I must not look very needy.

The other day one of my employees came in with four tomatoes in a plastic bag.

She said she was tending a neighbor’s garden and had too many to eat, so she brought them into share.

Then she proceeded to place all the tomatoes on another employee’s desk.

Apparently they were all for her.

It’s not that I resented the woman the fruit. Yes, I like tomatoes but I’m perfectly willing and able to buy them at the farmers market.

But I do wonder why some people attract such kindnesses and others do not.

People are always giving this particular woman things.

Our bookkeeper just gave her a barely used computer. The tomato lady is always bringing in baked goods, magazines and casseroles.

Can’t she afford to buy her own computers or casseroles? Does she emit some sort of vibe, a “do nice things for me” pheromone?

She’s not the only person I know that received an abundance of gifts and good deeds. A friend of mine is always going home to find someone came in and cleaned his house while he was at work. Or shoveled his driveway.

When he’s sick, people line up out the door to bring him soup, pick up his mail and walk his dog.

Again, it’s not that I want a stranger cleaning my house (I lock my door for a reason), but it’s odd how there are certain people how consistently receive that kind of attention.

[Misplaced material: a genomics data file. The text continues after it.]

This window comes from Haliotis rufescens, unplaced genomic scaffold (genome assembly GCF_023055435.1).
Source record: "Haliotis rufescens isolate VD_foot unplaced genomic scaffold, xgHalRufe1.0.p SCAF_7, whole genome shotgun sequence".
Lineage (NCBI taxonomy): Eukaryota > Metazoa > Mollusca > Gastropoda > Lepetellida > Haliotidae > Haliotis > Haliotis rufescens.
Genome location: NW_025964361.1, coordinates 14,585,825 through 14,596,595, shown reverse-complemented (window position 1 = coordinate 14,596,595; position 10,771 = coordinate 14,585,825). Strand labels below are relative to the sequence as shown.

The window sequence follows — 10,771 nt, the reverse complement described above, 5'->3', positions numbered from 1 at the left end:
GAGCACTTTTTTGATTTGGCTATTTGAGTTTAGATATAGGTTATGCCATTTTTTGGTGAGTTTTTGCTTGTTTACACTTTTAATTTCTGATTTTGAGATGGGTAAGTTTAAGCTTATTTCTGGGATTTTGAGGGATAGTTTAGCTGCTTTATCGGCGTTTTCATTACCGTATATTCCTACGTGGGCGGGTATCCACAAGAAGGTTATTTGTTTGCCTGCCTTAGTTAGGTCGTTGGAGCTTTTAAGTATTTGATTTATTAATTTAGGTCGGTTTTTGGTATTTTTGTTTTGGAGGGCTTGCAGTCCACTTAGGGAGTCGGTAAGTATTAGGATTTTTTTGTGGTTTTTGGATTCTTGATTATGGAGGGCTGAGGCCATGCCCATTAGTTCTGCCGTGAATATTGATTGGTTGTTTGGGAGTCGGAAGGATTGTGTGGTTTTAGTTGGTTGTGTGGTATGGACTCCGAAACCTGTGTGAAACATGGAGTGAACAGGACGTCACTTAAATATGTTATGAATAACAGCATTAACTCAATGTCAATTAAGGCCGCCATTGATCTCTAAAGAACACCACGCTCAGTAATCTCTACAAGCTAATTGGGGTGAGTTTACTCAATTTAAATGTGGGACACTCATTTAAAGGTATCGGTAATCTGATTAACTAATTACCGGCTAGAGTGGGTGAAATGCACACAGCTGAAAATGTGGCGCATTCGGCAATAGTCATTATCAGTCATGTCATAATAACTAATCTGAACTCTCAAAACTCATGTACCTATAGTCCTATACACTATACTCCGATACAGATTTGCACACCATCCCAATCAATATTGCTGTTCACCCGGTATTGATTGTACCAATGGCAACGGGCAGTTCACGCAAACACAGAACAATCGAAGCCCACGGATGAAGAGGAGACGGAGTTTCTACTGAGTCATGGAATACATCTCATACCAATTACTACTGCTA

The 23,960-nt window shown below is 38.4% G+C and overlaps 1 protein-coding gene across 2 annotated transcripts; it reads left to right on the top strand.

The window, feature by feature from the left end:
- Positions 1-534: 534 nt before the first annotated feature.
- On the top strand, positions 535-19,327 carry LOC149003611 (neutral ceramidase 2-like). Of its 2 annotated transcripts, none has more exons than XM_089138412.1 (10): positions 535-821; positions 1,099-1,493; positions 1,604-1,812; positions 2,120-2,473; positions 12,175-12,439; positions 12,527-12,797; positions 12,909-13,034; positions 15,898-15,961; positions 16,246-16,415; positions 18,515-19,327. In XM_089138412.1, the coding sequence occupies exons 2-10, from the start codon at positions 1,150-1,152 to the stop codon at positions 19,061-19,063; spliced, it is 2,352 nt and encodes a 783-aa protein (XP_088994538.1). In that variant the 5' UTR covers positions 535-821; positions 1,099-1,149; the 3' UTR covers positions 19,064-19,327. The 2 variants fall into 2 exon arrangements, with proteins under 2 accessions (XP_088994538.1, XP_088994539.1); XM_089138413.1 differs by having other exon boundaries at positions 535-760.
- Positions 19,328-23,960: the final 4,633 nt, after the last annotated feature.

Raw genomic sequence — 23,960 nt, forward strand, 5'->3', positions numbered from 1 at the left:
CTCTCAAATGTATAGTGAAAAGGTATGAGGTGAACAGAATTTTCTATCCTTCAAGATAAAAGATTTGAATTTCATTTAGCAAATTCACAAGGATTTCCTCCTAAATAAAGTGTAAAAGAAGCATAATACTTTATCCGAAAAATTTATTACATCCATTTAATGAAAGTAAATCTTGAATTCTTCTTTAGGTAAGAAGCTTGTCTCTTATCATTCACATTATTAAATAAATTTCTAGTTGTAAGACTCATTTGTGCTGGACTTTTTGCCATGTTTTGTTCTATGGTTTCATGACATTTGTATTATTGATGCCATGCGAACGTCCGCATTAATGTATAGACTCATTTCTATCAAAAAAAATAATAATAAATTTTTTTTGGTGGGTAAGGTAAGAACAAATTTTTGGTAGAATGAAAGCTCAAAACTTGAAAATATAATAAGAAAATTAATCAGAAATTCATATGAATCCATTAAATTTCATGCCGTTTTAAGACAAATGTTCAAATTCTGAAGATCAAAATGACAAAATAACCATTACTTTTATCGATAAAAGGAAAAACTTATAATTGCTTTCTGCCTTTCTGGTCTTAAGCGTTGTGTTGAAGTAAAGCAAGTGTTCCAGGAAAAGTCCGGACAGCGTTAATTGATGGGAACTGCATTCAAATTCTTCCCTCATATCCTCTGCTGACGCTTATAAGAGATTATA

I think the reason is two-fold.

First, some people seem to project the image that they need more help than others.

Take my employee, for instance. She doesn’t have a lot of nice clothes. She always looks a little sloppy, and unkempt.

I think it’s a fashion decision; many people probably interpret this as need.

She also is always talking about things going wrong.

Her basement flooded. The cable company messed up her bill. Her car broke down.

Looking like she does and talking about her problems makes her appear as if she needs extra help just to get through the trials of life we all experience.

The other half of the reason is that once people see someone giving another person stuff or help, they join in.

The housecleaner, for instance, tells someone that she cleaned their mutual friend’s house and that someone thinks, “Well, he must be going through a hard time if he can’t clean his own house. Maybe I’ll stop over and shovel his driveway for him.”

Then he tells about shoveling the driveway and the person he tells does something too.

And it turns into a vicious cycle of philanthropy.

Eventually, everyone just assumes the guy always needs help. He is their go-to for good deeds doing.

I’m actually glad that I don’t have the “do nice things for me” pheromone. Sure, I wouldn’t mind a tomato now and again, but I’d hate having people pop over all the time to commit acts of kindness.

I’d probably end up telling them all to leave me alone and that wouldn’t be very nice after everything they’d done for me.

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